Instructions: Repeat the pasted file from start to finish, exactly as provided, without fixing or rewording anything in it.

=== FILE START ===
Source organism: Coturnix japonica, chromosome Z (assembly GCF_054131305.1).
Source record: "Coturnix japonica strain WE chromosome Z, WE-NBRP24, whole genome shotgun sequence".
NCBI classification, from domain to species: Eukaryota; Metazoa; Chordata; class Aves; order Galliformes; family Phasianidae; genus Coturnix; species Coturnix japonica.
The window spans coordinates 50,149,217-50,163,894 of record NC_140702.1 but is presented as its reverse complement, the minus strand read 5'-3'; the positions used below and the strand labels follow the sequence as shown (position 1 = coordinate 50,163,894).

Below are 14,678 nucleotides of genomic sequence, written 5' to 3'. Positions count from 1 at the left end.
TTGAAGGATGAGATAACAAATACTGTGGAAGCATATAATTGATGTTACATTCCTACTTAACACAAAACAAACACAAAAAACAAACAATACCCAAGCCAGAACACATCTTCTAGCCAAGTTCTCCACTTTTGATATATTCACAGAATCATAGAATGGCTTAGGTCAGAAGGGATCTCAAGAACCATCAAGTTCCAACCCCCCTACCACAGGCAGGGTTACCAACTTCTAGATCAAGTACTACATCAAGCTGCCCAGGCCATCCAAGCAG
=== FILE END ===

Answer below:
Source organism: Coturnix japonica, chromosome Z (assembly GCF_054131305.1).
Source record: "Coturnix japonica strain WE chromosome Z, WE-NBRP24, whole genome shotgun sequence".
NCBI classification, from domain to species: Eukaryota; Metazoa; Chordata; class Aves; order Galliformes; family Phasianidae; genus Coturnix; species Coturnix japonica.
The window spans coordinates 50,149,217-50,163,894 of record NC_140702.1 but is presented as its reverse complement, the minus strand read 5'-3'; the positions used below and the strand labels follow the sequence as shown (position 1 = coordinate 50,163,894).

Below are 14,678 nucleotides of genomic sequence, written 5' to 3'. Positions count from 1 at the left end.
TTGAAGGATGAGATAACAAATACTGTGGAAGCATATAATTGATGTTACATTCCTACTTAACACAAAACAAACACAAAAAACAAACAATACCCAAGCCAGAACACATCTTCTAGCCAAGTTCTCCACTTTTGATATATTCACAGAATCATAGAATGGCTTAGGTCAGAAGGGATCTCAAGAACCATCAAGTTCCAACCCCCCTACCACAGGCAGGGTTACCAACTTCTAGATCAAGTACTACATCAAGCTGCCCAGGCCATCCAAGCAG